Construction on the raising of the Garden Route Dam spillway is on track and is expected to be completed within ten months, George Municipality said in a statement on Friday.
Construction of the spillway kicked off in May and the old concrete spillway was demolished and a new drainage channel excavated.
The first basic concrete layer has since started with more than 500 rock anchors installed into the bedrock.
Municipal spokesperson, Chantel Edwards-Klose said the drainage channel will also provide drainage during the construction period in the event that the site was flooded.
The completed raised dam wall and spillway will raise the full supply level by 2.5 metres, which will increase the total storage capacity of the dam by approximately 25 percent, he said.
The current weir height is 179.94m with a volume capacity of about 10 million cubic metres. The new weir height will be 182,5 metres with a storage capacity of approximately 12.5 million cubic metres. The public was reminded that unauthorised access to the construction site was strictly prohibited for safety reasons.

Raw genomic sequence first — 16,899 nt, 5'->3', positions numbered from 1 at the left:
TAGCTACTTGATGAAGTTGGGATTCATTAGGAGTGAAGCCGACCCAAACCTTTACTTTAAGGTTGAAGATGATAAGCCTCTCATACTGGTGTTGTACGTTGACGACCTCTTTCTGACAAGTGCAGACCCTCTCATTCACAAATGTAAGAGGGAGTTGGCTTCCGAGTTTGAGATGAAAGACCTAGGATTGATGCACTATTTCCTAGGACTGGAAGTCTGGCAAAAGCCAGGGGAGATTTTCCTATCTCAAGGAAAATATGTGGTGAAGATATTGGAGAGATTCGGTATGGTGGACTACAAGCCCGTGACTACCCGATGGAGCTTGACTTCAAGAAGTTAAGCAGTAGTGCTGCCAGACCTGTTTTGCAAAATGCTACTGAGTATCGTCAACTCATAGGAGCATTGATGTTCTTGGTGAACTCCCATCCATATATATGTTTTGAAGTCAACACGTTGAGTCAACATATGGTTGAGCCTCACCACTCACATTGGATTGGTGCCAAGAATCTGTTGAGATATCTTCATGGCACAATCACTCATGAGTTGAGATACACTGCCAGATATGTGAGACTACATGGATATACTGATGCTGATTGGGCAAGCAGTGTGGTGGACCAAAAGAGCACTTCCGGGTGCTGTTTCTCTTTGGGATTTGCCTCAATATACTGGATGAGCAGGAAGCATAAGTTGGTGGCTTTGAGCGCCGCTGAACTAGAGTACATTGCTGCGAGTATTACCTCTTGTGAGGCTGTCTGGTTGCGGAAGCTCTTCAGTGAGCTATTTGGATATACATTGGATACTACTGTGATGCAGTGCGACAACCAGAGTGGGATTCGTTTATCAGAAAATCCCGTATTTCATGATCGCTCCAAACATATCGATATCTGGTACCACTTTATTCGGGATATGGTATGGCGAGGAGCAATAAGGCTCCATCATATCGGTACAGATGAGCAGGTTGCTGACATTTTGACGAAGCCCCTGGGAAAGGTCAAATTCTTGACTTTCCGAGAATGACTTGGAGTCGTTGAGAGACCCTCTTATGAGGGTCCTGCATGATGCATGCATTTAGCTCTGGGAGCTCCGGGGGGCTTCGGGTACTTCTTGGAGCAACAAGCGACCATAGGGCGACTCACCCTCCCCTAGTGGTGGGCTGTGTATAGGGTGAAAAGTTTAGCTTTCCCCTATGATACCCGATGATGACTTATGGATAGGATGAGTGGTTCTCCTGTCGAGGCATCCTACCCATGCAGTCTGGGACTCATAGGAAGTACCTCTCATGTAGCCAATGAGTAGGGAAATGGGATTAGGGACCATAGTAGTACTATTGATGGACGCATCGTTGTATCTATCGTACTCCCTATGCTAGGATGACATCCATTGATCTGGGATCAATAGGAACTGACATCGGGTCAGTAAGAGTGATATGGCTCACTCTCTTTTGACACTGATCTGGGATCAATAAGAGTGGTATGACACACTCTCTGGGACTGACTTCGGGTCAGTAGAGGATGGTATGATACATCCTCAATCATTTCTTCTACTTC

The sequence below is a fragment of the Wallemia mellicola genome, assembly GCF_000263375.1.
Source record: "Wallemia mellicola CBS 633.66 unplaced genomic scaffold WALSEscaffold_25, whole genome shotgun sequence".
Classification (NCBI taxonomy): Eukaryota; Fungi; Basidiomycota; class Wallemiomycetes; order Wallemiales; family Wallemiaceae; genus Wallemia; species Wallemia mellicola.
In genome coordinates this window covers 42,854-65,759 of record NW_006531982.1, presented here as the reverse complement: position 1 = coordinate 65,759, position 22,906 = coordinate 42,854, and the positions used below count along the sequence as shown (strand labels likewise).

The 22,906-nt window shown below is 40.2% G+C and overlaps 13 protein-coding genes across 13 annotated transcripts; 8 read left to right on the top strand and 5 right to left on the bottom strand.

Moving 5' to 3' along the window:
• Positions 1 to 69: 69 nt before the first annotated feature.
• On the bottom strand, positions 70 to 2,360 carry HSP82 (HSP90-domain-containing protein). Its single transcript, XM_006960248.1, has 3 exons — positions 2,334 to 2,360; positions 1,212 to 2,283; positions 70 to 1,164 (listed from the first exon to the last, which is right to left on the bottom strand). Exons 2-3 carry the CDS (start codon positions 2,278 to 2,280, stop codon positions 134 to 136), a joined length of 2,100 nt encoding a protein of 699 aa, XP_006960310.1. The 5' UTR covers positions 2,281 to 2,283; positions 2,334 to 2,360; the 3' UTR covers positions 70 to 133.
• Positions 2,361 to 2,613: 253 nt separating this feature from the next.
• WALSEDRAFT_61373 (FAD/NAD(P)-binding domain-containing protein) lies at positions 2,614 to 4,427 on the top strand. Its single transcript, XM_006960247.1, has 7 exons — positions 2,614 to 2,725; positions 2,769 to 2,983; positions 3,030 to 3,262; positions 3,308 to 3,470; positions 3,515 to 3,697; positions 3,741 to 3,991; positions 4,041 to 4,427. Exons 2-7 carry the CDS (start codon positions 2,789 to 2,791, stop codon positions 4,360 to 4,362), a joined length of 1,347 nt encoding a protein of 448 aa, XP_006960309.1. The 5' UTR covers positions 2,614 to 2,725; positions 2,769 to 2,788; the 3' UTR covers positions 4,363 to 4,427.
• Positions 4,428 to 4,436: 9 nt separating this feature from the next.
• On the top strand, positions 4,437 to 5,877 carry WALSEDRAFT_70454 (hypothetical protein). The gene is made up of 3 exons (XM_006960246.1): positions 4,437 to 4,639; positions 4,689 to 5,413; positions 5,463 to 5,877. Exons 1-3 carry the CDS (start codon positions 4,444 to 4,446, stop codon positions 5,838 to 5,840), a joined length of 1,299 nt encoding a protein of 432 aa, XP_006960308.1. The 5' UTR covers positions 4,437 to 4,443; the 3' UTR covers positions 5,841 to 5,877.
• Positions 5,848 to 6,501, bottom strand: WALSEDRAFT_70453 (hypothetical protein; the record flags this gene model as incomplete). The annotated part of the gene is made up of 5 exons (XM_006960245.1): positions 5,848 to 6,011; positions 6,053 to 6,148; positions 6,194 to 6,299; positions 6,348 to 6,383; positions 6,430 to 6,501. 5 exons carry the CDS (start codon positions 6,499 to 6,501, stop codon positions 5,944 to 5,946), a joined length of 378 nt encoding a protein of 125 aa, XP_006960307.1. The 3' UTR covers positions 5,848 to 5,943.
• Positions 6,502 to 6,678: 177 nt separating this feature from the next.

Edwards-Klose also made a special appeal to cyclists to find alternative routes outside the area.
"Heavy vehicles will be using almost all the plantation and forest roads that cyclists frequent. Cyclists speeding down mountain paths run the risk of encountering large vehicles on winding plantation roads and they may not be able to stop or get out of the way in time if they come upon a truck. The area is always considered a high-risk site 24 hours, seven days a week. Ongoing safety risk reviews will be carried out and areas will be opened to public access only if it is considered safe for general access."